PARK CITY, Utah Elle-Máijá Tailfeathers
(Blackfoot/Sámi) from Vancouver, British Columbia, Canada
is the 2018 recipient of the Sundance Institute Merata Mita Fellowshipan
annual fellowship named in honor of the late Maori filmmaker Merata
Mita (1942-2010). The announcement was delivered today at the 2018
Sundance Film Festival.
For the third consecutive year, Sundance Institute has identified
an Indigenous filmmaker from a global pool of nominees to award
a cash grant and provide a year-long continuum of support with activities
including a trip to the Sundance Film Festival, access to strategic
and creative services offered by Sundance Institute artist programs,
and mentorship opportunities.
Tailfeathers is a filmmaker, writer, and actor. She has a bachelor's
degree from the University of British Columbia in First Nations
and Indigenous Studies with a Minor in Women's and Gender Studies.
Her award-winning works are often community-focused and rooted in
Tailfeathers is a recipient of the Vancouver Mayor's Arts Award
and a Kodak Image Award for her work as an emerging filmmaker and
a Canadian Screen Award for her performance in On the Farm. Her
short documentary, Bihtto (2014) was included in the TIFF
Top Ten Canadian Shorts and was also nominated for a Canadian Screen
Award and a Leo Award for Best Short Documentary. Bihtto also
won the grand jury prize at the Seattle International Film Festival
for Best Short Documentary. Most recently, she directed a feature-length
documentary, cesna?em: the city before the cityin collaboration
with the Musqueam First Nationwhich premiered at the 2017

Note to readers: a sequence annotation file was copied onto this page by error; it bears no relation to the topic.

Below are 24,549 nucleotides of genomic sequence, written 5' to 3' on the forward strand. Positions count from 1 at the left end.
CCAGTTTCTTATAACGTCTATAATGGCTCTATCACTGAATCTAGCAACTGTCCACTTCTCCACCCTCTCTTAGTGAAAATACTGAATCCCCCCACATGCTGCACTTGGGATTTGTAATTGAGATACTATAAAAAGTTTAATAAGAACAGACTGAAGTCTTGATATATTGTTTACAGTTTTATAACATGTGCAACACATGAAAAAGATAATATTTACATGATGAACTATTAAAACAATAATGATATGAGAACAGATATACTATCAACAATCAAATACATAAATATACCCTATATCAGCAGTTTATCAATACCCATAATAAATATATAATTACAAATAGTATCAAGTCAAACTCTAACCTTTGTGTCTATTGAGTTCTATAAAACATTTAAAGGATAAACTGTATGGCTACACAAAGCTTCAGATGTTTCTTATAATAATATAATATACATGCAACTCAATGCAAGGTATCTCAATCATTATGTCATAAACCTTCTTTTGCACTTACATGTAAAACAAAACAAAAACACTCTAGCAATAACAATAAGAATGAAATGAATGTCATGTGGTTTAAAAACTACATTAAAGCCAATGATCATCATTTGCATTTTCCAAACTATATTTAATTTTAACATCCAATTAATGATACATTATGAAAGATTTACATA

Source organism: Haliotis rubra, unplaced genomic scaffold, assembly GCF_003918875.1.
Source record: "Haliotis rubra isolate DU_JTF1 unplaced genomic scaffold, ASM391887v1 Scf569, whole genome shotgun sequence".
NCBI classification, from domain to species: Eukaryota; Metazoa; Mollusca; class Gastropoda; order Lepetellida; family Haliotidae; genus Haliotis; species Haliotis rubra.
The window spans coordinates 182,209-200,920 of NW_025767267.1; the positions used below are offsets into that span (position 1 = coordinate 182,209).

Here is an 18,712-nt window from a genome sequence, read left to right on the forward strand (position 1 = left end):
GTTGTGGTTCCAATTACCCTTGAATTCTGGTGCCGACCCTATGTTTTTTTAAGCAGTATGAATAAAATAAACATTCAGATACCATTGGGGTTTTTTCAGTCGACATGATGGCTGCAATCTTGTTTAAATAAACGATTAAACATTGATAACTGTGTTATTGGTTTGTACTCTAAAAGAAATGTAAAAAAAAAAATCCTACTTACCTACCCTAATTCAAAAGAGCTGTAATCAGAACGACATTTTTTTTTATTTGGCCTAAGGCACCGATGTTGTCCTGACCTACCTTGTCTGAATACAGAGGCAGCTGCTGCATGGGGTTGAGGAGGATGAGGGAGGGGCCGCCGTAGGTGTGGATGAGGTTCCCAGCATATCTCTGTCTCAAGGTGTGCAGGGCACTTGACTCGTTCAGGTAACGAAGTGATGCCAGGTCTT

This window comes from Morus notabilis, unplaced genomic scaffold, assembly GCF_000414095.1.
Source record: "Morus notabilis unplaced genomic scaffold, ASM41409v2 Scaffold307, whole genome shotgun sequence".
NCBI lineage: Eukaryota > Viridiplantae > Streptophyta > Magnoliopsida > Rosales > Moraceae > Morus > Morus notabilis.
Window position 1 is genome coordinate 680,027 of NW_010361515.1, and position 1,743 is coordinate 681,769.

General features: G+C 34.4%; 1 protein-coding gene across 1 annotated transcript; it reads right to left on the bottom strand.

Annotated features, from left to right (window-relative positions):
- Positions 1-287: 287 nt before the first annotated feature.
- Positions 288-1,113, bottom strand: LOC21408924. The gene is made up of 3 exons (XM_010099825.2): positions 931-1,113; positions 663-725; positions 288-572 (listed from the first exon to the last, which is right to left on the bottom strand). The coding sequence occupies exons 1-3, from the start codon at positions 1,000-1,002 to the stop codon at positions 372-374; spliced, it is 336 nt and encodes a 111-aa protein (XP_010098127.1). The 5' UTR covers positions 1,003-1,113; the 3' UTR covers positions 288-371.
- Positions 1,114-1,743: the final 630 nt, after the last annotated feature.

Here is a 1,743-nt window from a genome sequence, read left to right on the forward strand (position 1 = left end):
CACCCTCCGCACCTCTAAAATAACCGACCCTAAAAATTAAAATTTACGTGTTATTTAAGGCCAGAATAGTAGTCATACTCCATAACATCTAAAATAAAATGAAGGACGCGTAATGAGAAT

Vancouver International Film Festival.
Tailfeathers is currently directing a feature-length documentary
about the opiate crisis and addiction in her home community of Kainai
First Nation (Blood Reserve). She is also in pre-production on a
narrative-feature, which she is co-writing and co-directing with
Kathleen Hepburn. Tailfeathers is an alumna of the Berlinale Talent
Lab, the Sámi Film Institute's Indigenous Film Fellowship,
and a recipient of the Hot Docs Cross Currents Fund.
Now in its third consecutive award year, this Fellowship
pays tribute to the immense artistic contributions and memory of
our beloved colleague and friend Merata Mita, who was an activist,
documentarian and the first and only Maori woman to write and direct
a dramatic feature, said N. Bird Runningwater (Cheyenne/Mescalero
Apache), director, Sundance Institute Native American and Indigenous
Film Program. The Merata Mita Fellowship reflects Sundance
Institute's ongoing commitment to supporting Indigenous artists
globally. The selection of Elle-Máijá Tailfeathers
as the 2018 recipient exemplifies the creative work and the efforts
that Merata championed throughout her life.
Merata Mita (Ngai te Rangi/Ngati Pikiao) was New Zealand's first
Indigenous female filmmaker. She served as an advisor and artistic
director of the Sundance Institute Native Lab from 2000 to 2009,
where she championed emerging Indigenous talent. The Fellowship
is supported by the Consulate General of Canada, Indigenous Media
Initiatives, Anonymous, Fenton Bailey and Billy Luther (Diné/Hopi/Laguna
Pueblo), and Sarah Luther (Diné).
Sundance Institute's Native American and Indigenous Film Program
champions Native American and Indigenous independent storytelling
artists through residency Labs, Fellowships, public programming,
and a year-round continuum of creative, financial, and tactical
support. The Program conducts outreach and education to identify
a new generation of Native and Indigenous voices, connecting them
with opportunities to develop their storytelling projects and bringing
them and their work back to Native lands. At its core, the Program
seeks to inspire self-determination among Native filmmakers and
communities by centering Native people in telling their own stories.
About Toyacoyah Brown
Toyacoyah Brown is an enrolled member of the Comanche Nation,
currently living in Chicago. She received her B.A. in Journalism
from the University of Oklahoma and an M.A. in Media Studies from
the University of Texas at Austin. When she's not scouring the
Internet for fun things to share with PowWows.com readers you
can find her digging for vinyl in her local record store or curling
up with a good book.